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Software Design Project. Lecture 29. ENG H192 Software Design Project. Problem: Detect frequency of IR transmitter Two-person teams will -- Design Code Test Document Teams will be provided -- Handy Board Sharp GP1U5 IR receiver Access to IR transmitter beacon. The Handy Board.

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Software Design Project


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    1. Software Design Project Lecture 29 Winter Quarter

    2. ENG H192 Software Design Project • Problem: Detect frequency of IR transmitter • Two-person teams will -- • Design • Code • Test • Document • Teams will be provided -- • Handy Board • Sharp GP1U5 IR receiver • Access to IR transmitter beacon Winter Quarter

    3. The Handy Board Winter Quarter

    4. The Sharp GP1U5 IR Receiver Winter Quarter

    5. General Description • Your software must detect each of five (5) possible frequencies of transmitted IR light • Frequency detected must be displayed on Handy Board LCD screen • Frequencies will in the range of 20 to 150 Hz • No frequency will be closer than 20 Hz to any other possible frequency • Transmitted frequency will change automatically and randomly to one of the other possible frequencies Winter Quarter

    6. 6 to 12 inches IR Receiver IR Transmitter IR Transmission and Reception • Program should continuously detect frequency of the transmitting beacon • Handy Board screen should display received frequency in Hertz as an "integer" value • Only one of the specified frequencies (or 0) should be displayed Winter Quarter

    7. The IR Beacon Signal IR Beacon Signal 1 X X X X X X X X 0 X X X X X X X X X X X X "Digitized" copy of signal Time Winter Quarter

    8. A Possible Approach • Take a number of measurements of the received signal at regular intervals • Determine how long it took to take those measurements • Analyze set of measurements • Display appropriate frequency • Repeat Winter Quarter

    9. Useful Handy Board Functions • digital (p) -- Returns the value of the sensor connected to digital port "p" as a true/false value. • The parameter "p" should be in the range of 7 through 15, matching port to which receiver is connected • Note that "true" = zero volts, which is sometimes called "active low" • start_button ( ) -- Returns the value of the start button. "True" when button is pressed. Winter Quarter

    10. Useful Handy Board Functions • stop_button ( ) -- Returns the value of the stop button. "True" when button is pressed. • mseconds ( ) -- Returns a long integer value representing the system time in milliseconds. • Like the seconds ( ) function, but data type of returned value is long & units are milliseconds • reset_system_time ( ) -- Resets the count of system time to zero milliseconds. Winter Quarter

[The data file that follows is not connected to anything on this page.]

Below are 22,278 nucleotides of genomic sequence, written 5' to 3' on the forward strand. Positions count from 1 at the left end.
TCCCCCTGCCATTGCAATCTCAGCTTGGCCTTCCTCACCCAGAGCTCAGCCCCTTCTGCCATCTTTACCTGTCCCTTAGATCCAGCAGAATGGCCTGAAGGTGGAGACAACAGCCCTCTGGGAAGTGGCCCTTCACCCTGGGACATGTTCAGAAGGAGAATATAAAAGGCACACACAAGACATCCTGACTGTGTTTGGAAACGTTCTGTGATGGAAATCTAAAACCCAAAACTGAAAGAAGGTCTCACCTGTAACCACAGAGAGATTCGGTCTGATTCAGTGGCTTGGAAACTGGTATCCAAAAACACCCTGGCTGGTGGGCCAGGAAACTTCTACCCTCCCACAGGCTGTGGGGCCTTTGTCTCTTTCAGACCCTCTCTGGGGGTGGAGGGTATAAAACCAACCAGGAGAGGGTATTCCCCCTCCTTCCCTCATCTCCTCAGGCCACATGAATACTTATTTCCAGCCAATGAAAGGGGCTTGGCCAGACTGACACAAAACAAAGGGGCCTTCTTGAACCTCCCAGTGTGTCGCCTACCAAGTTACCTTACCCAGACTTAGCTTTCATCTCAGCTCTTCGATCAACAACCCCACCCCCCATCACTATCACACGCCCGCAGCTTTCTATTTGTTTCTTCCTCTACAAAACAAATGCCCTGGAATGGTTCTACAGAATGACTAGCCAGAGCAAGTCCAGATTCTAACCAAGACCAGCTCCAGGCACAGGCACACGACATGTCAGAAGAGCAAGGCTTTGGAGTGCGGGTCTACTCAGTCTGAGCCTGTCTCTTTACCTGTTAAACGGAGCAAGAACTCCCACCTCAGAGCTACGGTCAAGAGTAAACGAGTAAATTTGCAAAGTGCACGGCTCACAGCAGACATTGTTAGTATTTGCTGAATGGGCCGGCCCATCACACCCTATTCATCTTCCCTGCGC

11. Interactive C • Remember, there are things that are different in IC (compared to ANSI C): • No function prototypes • Limited formats possible in printf • Array bounds checked at run time • No #include statements • Smaller set of allowable data types -- only int, long, float, char, and struct (v3.2 only) • Character strings are supported, but simple char variables are not Winter Quarter

    12. Interactive C • More things that are different in IC (compared to ANSI C): • No switch/case construct • Can only do +, -, and * on long int • All source files must be compiled together • #define has global scope • User functions come first in source file • No do/while construct • No mixed mode arithmetic Winter Quarter

    13. Design Project "Deliverables" • List of brainstorming ideas • Neatly written algorithm and/or flow chart of user-written functions • Documentation package which includes: • A description of the program for use by developers, complete with a list of variable names and uses • A description of the program for use by a general user with an abstracted discussion of the program. Winter Quarter

    14. Receiving in a "Noisy" World • Real world communications are affected or "degraded" by noise, for example: • Normal conversations in a busy public place • Cell phones in fringe reception areas ("Can you hear me now?"™) • AM radio stations during thunderstorms • Often measured as a "signal-to-noise" ratio which is usually called SNR • Almost all forms of communication are range dependent -- longer range => lower SNR Winter Quarter

    15. Receiving in a "Noisy" World • The IR transmitter and receiver system we are using is "range dependent" • How does light intensity vary as a function of distance? • IR receiver "drops out" if transmitted signal is too weak • What does "drops out" mean? • Can we improve our ability to "see"? Winter Quarter

    16. The "Noisy" IR Beacon Signal IR Beacon Signal 1 X X X X X X X X X X X 0 X X X X X X X X X X X X X X "Digitized" copy of signal Time Winter Quarter

    17. A Possible "Noisy" Approach • Take a number of measurements of the received signal at regular intervals • Determine how long it took to take those measurements • Analyze set of measurements and ignore periods that are shorter than average • Compare results of several sets (Steps 1 - 3) • Display appropriate frequency • Repeat from beginning Winter Quarter

    18. Possible Programming Pitfalls • Failing to use global variables, particularly for medium or large arrays • Scarcity of comments in code (comments don’t take any memory space) • Improper use of Handy Board functions • Not using modular approach to designing code • Too much floating point arithmetic • Too much code – exceed memory of Handy Board Winter Quarter